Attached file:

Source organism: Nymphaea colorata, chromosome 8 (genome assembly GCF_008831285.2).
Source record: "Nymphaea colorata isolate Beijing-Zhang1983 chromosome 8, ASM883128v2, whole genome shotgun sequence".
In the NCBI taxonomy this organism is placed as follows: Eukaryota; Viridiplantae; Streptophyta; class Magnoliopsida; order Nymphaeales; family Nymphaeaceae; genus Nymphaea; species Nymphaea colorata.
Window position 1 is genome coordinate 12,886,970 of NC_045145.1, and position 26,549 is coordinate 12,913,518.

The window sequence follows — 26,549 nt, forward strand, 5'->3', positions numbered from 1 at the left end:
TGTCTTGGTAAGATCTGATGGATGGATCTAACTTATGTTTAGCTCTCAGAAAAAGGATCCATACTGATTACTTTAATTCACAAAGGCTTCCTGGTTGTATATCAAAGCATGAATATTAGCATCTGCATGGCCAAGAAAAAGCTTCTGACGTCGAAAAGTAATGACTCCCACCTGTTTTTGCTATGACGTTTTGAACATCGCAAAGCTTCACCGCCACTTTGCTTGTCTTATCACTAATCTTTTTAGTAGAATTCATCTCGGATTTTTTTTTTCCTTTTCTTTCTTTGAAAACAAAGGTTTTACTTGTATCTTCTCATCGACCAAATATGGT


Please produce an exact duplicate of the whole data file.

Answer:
Source organism: Nymphaea colorata, chromosome 8 (genome assembly GCF_008831285.2).
Source record: "Nymphaea colorata isolate Beijing-Zhang1983 chromosome 8, ASM883128v2, whole genome shotgun sequence".
In the NCBI taxonomy this organism is placed as follows: Eukaryota; Viridiplantae; Streptophyta; class Magnoliopsida; order Nymphaeales; family Nymphaeaceae; genus Nymphaea; species Nymphaea colorata.
Window position 1 is genome coordinate 12,886,970 of NC_045145.1, and position 26,549 is coordinate 12,913,518.

The window sequence follows — 26,549 nt, forward strand, 5'->3', positions numbered from 1 at the left end:
TGTCTTGGTAAGATCTGATGGATGGATCTAACTTATGTTTAGCTCTCAGAAAAAGGATCCATACTGATTACTTTAATTCACAAAGGCTTCCTGGTTGTATATCAAAGCATGAATATTAGCATCTGCATGGCCAAGAAAAAGCTTCTGACGTCGAAAAGTAATGACTCCCACCTGTTTTTGCTATGACGTTTTGAACATCGCAAAGCTTCACCGCCACTTTGCTTGTCTTATCACTAATCTTTTTAGTAGAATTCATCTCGGATTTTTTTTTTCCTTTTCTTTCTTTGAAAACAAAGGTTTTACTTGTATCTTCTCATCGACCAAATATGGT